We know Binary search on a set of n element array performs O(log(n)).

We have this recursive equation through which the search space is reduced by half in each iteration, after a single comparison.

T(n) = T(n/2) + 1 

Either by applying Master's Theorem or analytically we arrive at the complexity of it as log(n)

If I introduce bias, in the search by unequally partitioning the array instead of equal halves, How would the worst case time complexity change?

The unequal partitions are t * n and (1-t) * n where 0<=t<=1

This is a mathematics question as it involves asymptotic analysis and hence I don't wish my question to be downvoted.

  • $\begingroup$ If I understand what you're asking correctly, wouldn't the worst case complexity be $O(n)$ due to it potentially using a partition size of $1$ and $n - 1$, requiring on average $\frac{n}{2}$ checks? Note it should never be worse than $O(n)$ as any type of biased binary search should only ever check each value at the most $1$ time. $\endgroup$ – John Omielan May 18 '19 at 2:15
  • $\begingroup$ Correct. But I want to come across with an analytical way to calculate the worst case complexity for any particular value of t. In general, it is evident that the worst case complexities are O(n) when t=0 and O(log(n)) when t=1/2. $\endgroup$ – Argha Chakraborty May 18 '19 at 6:04
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    $\begingroup$ There's nothing special about $t = \frac{1}{2}$. As long as you reduce the problem size by a factor of $t$, for any $0 \leq t < 1$, you will get logarithmic running time. $\endgroup$ – Joppy May 18 '19 at 7:16
  • $\begingroup$ That is what I want to prove . $\endgroup$ – Argha Chakraborty May 18 '19 at 7:33

In the worst case scenarios, where $t = 0$ or $t = 1$, and assuming that at least one value will always be checked, then as I stated in my comment, the average number of checks would be $\frac{n}{2}$ and the maximum number would be $n$. However, for $0 \lt t \lt n$, where $tn \gg 1$, then as indicated in the comment by Joppy, the number of steps in the worst case scenario would be logarithmic.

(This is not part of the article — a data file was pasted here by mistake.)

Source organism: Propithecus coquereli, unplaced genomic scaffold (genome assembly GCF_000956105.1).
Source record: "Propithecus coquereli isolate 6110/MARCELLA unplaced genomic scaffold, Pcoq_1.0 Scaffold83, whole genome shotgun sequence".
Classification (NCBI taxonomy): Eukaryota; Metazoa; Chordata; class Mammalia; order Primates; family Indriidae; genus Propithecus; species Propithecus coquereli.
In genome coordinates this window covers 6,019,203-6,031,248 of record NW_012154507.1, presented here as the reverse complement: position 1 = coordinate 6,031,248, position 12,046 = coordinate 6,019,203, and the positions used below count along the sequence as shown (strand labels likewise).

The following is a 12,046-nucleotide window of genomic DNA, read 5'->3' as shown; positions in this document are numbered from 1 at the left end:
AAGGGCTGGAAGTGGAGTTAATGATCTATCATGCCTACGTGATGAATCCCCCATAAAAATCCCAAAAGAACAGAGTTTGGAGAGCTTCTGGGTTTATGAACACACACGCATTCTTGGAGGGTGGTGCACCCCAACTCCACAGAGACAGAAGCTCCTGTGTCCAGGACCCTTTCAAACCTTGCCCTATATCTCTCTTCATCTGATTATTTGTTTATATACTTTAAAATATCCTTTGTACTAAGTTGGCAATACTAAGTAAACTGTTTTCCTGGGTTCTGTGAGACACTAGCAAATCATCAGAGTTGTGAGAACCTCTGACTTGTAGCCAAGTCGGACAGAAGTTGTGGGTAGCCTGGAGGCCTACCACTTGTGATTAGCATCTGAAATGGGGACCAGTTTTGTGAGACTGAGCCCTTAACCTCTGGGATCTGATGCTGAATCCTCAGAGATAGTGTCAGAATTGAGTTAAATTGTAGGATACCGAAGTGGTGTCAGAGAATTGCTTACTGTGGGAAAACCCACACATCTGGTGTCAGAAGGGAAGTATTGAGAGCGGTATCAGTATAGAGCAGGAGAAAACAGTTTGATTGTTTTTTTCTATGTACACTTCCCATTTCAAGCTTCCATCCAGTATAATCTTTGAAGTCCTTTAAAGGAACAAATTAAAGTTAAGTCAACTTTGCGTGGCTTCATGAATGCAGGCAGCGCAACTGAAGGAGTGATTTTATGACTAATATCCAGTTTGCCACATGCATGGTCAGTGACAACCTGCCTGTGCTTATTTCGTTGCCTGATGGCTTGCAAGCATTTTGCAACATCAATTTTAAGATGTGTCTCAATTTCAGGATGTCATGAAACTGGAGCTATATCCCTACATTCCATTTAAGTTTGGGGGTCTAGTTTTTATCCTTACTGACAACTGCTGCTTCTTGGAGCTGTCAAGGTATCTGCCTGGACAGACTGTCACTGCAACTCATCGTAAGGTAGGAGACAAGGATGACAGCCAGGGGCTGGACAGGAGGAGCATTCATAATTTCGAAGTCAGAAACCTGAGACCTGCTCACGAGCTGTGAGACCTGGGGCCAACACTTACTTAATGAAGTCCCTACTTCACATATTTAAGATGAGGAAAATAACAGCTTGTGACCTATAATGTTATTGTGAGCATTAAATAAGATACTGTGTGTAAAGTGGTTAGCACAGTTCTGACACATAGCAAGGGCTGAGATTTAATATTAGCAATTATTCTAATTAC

To see this, let

$$u = \max(t, 1-t) \tag{1}\label{eq1}$$

The worst case would be that the value is always in the larger partition after each step, with $n_i$ being the size of this partition after $i$ steps, and with $n_0 = n$. Thus,

$$n_i = un_{i-1} \; \forall \; i \ge 1 \tag{2}\label{eq2}$$

As such, $n_1 = un$, $n_2 = un_1 = u^2 n$, etc., to get that

$$n_i = u^i n \; \forall \; i \ge 0 \tag{3}\label{eq3}$$

The search will eventually end after $m$ steps where

$$u^m n \approx 1 \tag{4}\label{eq4}$$

Note this is similar to the concept of the amount of time for exponential decay to cause a substance to eventually disappear, with the worst case number of unbiased binary searches being about the number of half-life periods. To use a value $\gt 1$ for logarithms, let

$$v = \frac{1}{u} \tag{5}\label{eq5}$$

so \eqref{eq4} becomes

$$n \approx v^m \; \implies \; m \approx \log_v(n) = \log_v(e)\ln(n) \tag{6}\label{eq6}$$

For $t = u = \frac{1}{2}$, then $v = 2$ and \eqref{eq6} gives $m \approx (1.44269)\ln(n)$. With a relatively extreme case of $t = \frac{1}{1001}$, then $u = \frac{1000}{1001}$ and $v = 1.001$, so \eqref{eq6} gives $m \approx (1000.49991)\ln(n)$, i.e., about $693.5$ times as large. Nonetheless, it's still generally considerably faster than just checking each value since, for $n = 10^{12}$, \eqref{eq6} gives $m \approx (1000.49991)(27.63102) \approx 27644.8$, so it's about $\frac{10^{12}}{27644.8} \approx 3.61731 \times 10^7$ times faster.

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The cases $t=0$ and $t=1$ do not correspond to a terminating algorithm. Otherwise, the behavior remains logarithmic.

In the worst case, the array is every time reduced according to the smaller of $t$ and $1-t$; WLOG, let $t$.

After $k$ steps, we approximately reduce from $n$ to $nt^k\sim 1$, so that $k\sim-\log_tn$.

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